Jes your not being harsh at all, your absolutely right. Like you, I spend so much time considering where I bring OJ and if he will be in the way if I am doing something. More often than not, I leave him at home when I'm shopping because it is just so difficult. I am lucky because my sister will come with me so I don't really need him, but other people don't have that option.
I admire the parents who take time to explain what guide dogs do to their children, but those who don't really frustrate me. How are children supposed to learn and act appropriately around a guide dog next time? and yeah, if our dog touched a child we'd be in serious trouble!

L^2 said...

I don't think you're being harsh at all, because I totally agree with you! So many people nowadays are incredibly inconsiderate of others, and likewise so many parents are unaware of what their children are doing. It can be very frustrating to deal with. And like you, I am always very careful about making sure Jack is not in other people's way. It would be nice if others were that considerate of us too.

Nicky said...

No, do not appolagise, you are not saying anything that is not reasonable. Many times I have felt like killing parents for just not caring that their kids were all over Ralph. I actually heard someone saying to a child one time that it was ok to touch him as he is a Guide Dog and he won't touch you.

Here in Ireland the buses have fold down seats in part of the disabled space where you can sit down and the dog should be able to fit underneath. Well, Ralph is able to anyway and he is fairly big. These spaces while designed to take wheelchairs are not specifically kept for them and so you would have a right to sit there and I have often shared that space with someone in a chair. People with prams are encouraged to fold them up where possible and they are not given priority on these types of buses. I should add that these vehicles are mostly say in city areas and I have rarely been on one in rural areas. We tend to have more coaches in these areas. If you ever think of bringing Mr. K for a visit over here do let me know and I would be more than happy to take you round parts of Dublin.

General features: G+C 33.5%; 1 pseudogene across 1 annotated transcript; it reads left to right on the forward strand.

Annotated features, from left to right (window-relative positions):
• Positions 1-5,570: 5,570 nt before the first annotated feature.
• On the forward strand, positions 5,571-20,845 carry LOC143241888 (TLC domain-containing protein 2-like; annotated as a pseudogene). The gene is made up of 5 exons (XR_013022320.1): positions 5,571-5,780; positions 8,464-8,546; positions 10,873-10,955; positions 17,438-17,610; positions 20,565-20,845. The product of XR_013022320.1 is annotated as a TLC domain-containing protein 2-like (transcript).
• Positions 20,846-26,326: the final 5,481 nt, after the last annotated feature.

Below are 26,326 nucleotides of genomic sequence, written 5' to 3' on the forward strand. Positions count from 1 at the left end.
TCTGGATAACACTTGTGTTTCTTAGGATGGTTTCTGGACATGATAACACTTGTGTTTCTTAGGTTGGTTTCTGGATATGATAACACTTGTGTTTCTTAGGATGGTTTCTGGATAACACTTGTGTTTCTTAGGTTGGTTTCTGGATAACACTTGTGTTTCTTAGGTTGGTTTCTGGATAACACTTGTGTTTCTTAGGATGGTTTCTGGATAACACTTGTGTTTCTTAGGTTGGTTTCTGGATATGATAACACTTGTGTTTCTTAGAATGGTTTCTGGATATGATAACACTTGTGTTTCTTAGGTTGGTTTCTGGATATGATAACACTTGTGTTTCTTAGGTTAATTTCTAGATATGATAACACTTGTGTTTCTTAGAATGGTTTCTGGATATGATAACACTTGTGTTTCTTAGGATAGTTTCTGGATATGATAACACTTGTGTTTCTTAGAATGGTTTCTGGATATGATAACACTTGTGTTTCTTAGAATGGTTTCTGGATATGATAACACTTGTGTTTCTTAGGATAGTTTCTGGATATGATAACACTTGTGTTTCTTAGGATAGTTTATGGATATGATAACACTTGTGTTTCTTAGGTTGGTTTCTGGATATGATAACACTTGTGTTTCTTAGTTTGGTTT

Jess and Glacier said...

Nicky: That is exactly where we were sitting when the bus driver asked us to move for the pram. I had only been here for a short while and didn't know I could refuse. That will be the last time I move for a pram since Glacier is a moose of a dog and trying to fit him anywhere else is a pain.
We may have to take you up on that offer. We've talked about visiting Ireland now that we are so close. :)